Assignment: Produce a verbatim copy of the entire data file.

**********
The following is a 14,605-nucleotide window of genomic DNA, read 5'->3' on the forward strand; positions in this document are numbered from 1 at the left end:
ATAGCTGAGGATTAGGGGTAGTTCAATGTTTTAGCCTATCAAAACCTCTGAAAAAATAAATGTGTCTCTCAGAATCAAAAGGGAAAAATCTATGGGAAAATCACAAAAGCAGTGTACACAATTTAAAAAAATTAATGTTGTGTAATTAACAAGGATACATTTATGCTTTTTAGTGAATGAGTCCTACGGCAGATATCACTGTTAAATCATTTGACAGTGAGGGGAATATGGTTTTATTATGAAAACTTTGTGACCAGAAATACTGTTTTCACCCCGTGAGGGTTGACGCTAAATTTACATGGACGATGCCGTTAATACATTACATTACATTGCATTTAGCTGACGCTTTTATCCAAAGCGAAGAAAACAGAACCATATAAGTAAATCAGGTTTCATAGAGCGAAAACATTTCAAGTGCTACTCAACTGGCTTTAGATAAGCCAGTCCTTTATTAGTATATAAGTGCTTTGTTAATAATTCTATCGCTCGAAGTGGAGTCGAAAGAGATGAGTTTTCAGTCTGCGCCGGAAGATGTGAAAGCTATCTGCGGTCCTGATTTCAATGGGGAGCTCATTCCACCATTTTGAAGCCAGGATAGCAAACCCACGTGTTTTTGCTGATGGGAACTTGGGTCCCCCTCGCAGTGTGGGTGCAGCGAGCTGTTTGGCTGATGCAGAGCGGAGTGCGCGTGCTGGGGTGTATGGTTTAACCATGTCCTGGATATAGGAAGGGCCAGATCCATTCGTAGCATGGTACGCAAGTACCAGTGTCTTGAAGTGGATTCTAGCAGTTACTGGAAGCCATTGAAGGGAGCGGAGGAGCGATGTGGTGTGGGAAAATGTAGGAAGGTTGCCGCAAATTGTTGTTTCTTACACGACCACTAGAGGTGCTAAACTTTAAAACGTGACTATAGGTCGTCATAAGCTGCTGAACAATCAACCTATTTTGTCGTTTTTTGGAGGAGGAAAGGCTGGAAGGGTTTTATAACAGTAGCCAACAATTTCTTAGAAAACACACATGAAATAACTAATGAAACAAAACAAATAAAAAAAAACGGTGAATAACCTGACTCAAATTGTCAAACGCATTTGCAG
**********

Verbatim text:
The following is a 14,605-nucleotide window of genomic DNA, read 5'->3' on the forward strand; positions in this document are numbered from 1 at the left end:
ATAGCTGAGGATTAGGGGTAGTTCAATGTTTTAGCCTATCAAAACCTCTGAAAAAATAAATGTGTCTCTCAGAATCAAAAGGGAAAAATCTATGGGAAAATCACAAAAGCAGTGTACACAATTTAAAAAAATTAATGTTGTGTAATTAACAAGGATACATTTATGCTTTTTAGTGAATGAGTCCTACGGCAGATATCACTGTTAAATCATTTGACAGTGAGGGGAATATGGTTTTATTATGAAAACTTTGTGACCAGAAATACTGTTTTCACCCCGTGAGGGTTGACGCTAAATTTACATGGACGATGCCGTTAATACATTACATTACATTGCATTTAGCTGACGCTTTTATCCAAAGCGAAGAAAACAGAACCATATAAGTAAATCAGGTTTCATAGAGCGAAAACATTTCAAGTGCTACTCAACTGGCTTTAGATAAGCCAGTCCTTTATTAGTATATAAGTGCTTTGTTAATAATTCTATCGCTCGAAGTGGAGTCGAAAGAGATGAGTTTTCAGTCTGCGCCGGAAGATGTGAAAGCTATCTGCGGTCCTGATTTCAATGGGGAGCTCATTCCACCATTTTGAAGCCAGGATAGCAAACCCACGTGTTTTTGCTGATGGGAACTTGGGTCCCCCTCGCAGTGTGGGTGCAGCGAGCTGTTTGGCTGATGCAGAGCGGAGTGCGCGTGCTGGGGTGTATGGTTTAACCATGTCCTGGATATAGGAAGGGCCAGATCCATTCGTAGCATGGTACGCAAGTACCAGTGTCTTGAAGTGGATTCTAGCAGTTACTGGAAGCCATTGAAGGGAGCGGAGGAGCGATGTGGTGTGGGAAAATGTAGGAAGGTTGCCGCAAATTGTTGTTTCTTACACGACCACTAGAGGTGCTAAACTTTAAAACGTGACTATAGGTCGTCATAAGCTGCTGAACAATCAACCTATTTTGTCGTTTTTTGGAGGAGGAAAGGCTGGAAGGGTTTTATAACAGTAGCCAACAATTTCTTAGAAAACACACATGAAATAACTAATGAAACAAAACAAATAAAAAAAAACGGTGAATAACCTGACTCAAATTGTCAAACGCATTTGCAG